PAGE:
1. To trim or cut; -- said of small trees, brushwood, tufts of grass, etc.
2. To plant and preserve, as a copse.
Copse"wood (?), n. Brushwood; coppice.
Cops"y (?), a. Characterized by copses. Copsy villages." Copsy banks."
Cop"tic (?), a. [Abbrev. from L. Aegyptius an Egyprian, Gr. , Ar. kibtī, pl. kibt.] Of or pertaining to the Copts. -- n. The language of the Copts.
Copts (?), n. pl.; sing. Copt (#). [See Coptic.] (Etnol.)
1. An Egyptian race thought to be descendants of the ancient Egyptians.
2. The principal sect of Christians in Egypt and the valley of the Nile.
&hand; they belong to the Jacobite sect of Monophysite Christians, and for eleven centuries have had possession of the patriarchal chair of Alexandria.
Cop"u*la (?), n. [L., bond, band. See Couple.]
1. (Logic & Gram.) The word which unites the subject and predicate.
2. (Mus.) The stop which connects the manuals, or the manuals with the pedals; -- called also coupler.
Cop"u*late (?), a. [L. copulatus, p.p. of copulare to couple, fr. copula. See Copula.]
1. Joined; associated; coupled. [Obs.]
2. (Gram.) Joining subject and predicate; copulative.
F. A. March.
Cop"u*late (?), v. i. [imp. & p.p. Copulated; p.pr. & vb.n. Copulating.] To unite in sexual intercourse; to come together in the act of generation.
Cop`u*la"tion (?), n. [L. copulatio: cf. F. copulation.]
1. The act of coupling or joining; union; conjunction.
Wit, you know, is the unexpected copulation of ideas.
2. The coming together of male and female in the act of generation; sexual union; coition.
Cop"u*la"tive (?), a. [L. copulativus: cf. F. copulatif.] Serving to couple, unite, or connect; as, a copulative conjunction like and".
1. Connection. [Obs.]
2. (Gram.) A copulative conjunction.
Cop"u*la"tive*ly, adv. In a copulative manner.
Cop"*la*try (?), a.
1. Pertaining to copulation; tending or serving to unite; copulative.
2. (Zoöl.) Used in sexual union; as, the copulatory organs of insects.
Cop"y (?), n.; pl. Copies (#). [F. copie, fr. L. copia abundance, number, LL. also, a transcript; co- + the root of opes riches. See Opulent, and cf. Copious.]
1. An abundance or plenty of anything. [Obs.]
She was blessed with no more copy of wit, but to serve his humor thus.
2. An imitation, transcript, or reproduction of an original work; as, a copy of a letter, an engraving, a painting, or a statue.
I have not the vanity to think my copy equal to the original.
3. An individual book, or a single set of books containing the works of an author; as, a copy of the Bible; a copy of the works of Addison.
4. That which is to be imitated, transcribed, or reproduced; a pattern, model, or example; as, his virtues are an excellent copy for imitation.
Let him first learn to write, after a copy, all the letters.
5. (print.) Manuscript or printed matter to be set up in type; as, the printers are calling for more copy.
6. A writing paper f a particular size. Same as Bastard. See under Paper.
7. Copyhold; tenure; lease. [Obs.]
Copy book, a book in which copies are written or printed for learners to imitate. -- Examined copies (Law), those which have been compared with the originals. -- Exemplified copies, those which are attested under seal of a court. -- Certified ∨ Office copies, those which are made or attested by officers having charge of the originals, and authorized to give copies officially.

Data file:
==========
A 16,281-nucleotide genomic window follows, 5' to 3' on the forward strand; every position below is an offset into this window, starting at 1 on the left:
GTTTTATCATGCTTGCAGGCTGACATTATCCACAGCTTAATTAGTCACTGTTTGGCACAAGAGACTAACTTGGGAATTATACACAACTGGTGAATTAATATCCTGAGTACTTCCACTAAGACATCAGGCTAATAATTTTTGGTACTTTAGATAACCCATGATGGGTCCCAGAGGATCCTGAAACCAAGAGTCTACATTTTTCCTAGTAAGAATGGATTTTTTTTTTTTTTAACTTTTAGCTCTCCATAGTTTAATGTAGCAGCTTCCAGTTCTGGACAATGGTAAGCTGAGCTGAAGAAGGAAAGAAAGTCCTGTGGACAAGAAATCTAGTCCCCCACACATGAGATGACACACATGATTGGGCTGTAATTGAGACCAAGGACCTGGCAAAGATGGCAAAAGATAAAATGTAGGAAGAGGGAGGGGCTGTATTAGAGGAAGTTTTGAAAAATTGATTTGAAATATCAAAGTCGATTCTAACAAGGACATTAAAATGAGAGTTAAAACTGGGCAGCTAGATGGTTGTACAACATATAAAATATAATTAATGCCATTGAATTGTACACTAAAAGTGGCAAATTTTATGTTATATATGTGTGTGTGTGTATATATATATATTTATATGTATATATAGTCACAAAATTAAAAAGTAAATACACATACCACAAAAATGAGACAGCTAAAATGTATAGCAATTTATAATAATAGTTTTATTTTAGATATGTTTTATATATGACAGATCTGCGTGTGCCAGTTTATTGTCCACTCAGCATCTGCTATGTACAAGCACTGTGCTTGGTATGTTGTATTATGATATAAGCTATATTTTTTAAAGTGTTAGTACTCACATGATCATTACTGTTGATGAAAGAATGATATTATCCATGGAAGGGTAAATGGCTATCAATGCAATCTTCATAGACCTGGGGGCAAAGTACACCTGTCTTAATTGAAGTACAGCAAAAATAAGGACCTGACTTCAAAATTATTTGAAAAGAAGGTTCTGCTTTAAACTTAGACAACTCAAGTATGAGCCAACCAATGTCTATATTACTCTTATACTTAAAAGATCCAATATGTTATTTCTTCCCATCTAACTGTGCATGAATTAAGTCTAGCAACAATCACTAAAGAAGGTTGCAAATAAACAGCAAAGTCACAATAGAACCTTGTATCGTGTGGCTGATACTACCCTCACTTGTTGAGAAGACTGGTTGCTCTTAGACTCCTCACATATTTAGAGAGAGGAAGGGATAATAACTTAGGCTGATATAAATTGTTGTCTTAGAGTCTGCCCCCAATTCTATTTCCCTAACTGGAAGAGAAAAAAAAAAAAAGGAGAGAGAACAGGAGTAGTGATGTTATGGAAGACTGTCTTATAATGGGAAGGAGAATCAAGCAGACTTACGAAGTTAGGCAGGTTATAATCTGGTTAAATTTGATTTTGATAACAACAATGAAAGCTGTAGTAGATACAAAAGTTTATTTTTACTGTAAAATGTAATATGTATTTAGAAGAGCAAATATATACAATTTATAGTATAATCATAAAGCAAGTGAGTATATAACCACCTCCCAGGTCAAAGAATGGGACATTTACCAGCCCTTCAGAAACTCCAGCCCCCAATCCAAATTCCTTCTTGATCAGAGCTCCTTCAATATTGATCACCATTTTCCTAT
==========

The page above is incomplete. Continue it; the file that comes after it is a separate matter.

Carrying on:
Syn. -- Imitation; transcript; duplicate; counterfeit.
Cop"y (?), v. t. [imp. & p.p. Copied (?); p.pr. & vb.n. Copying.] [Cf. F. copir, fr. LL. copiare. See Copy, n.]
1. To make a copy or copies of; to write; print, engrave, or paint after an original; to duplicate; to reproduce; to transcribe; as, to copy a manuscript, inscription, design, painting, etc.; -- often with out, sometimes with off.
I like the work well; ere it be demanded
(As like enough it will), I'd have it copied.
Let this be copied out,
And keep it safe for our remembrance.
2. To imitate; to attempt to resemble, as in manners or course of life.
We copy instinctively the voices of our companions, their accents, and their modes of pronunciation.
Cop"y, v. i.
1. To make a copy or copies; to imitate.
2. To yield a duplicate or transcript; as, the letter did not copy well.
Some . . . never fail, when they copy, to follow the bad as well as the good things.
Cop"y*er (?), n. See Copier.
Cop"y*graph (?), n. A contrivance for producing manifold copies of a writing or drawing.
&hand; The writing or drawing is made with aniline ink on paper, and a reverse copy transferred by pressure to a slab of gelatin softened with glycerin. A large number of transcripts can be taken while the ink is fresh.
Various names have been given to the process [the gelatin copying process], some of them acceptable and others absurd; hectograph, polygraph, copygraph, lithogram, etc.
Cop"y*hold` (?), n. (Eng. Law) (a) A tenure of estate by copy of court roll; or a tenure for which the tenant has nothing to show, except the rolls made by the steward of the lord's court. Blackstone. (b) Land held in copyhold. Milton.
&hand; Copyholds do not exist in the United States.
Cop"y*hold`er (?), n.
1. (Eng. Law) One possessed of land in copyhold.
2. (print.) (a) A device for holding copy for a compositor. (b) One who reads copy to a proof reader.
Cop"y*ing, a. & n. From Copy, v.
Copying ink. See under Ink. -- Copying paper, thin unsized paper used for taking copies of letters, etc., in a copying press. -- Copying press, a machine for taking by pressure, an exact copy of letters, etc., written in copying ink.
Cop"y*ist, n. A copier; a transcriber; an imitator; a plagiarist.
Cop"y*right (?), n. The right of an author or his assignee, under statute, to print and publish his literary or artistic work, exclusively of all other persons. This right may be had in maps, charts, engravings, plays, and musical compositions, as well as in books.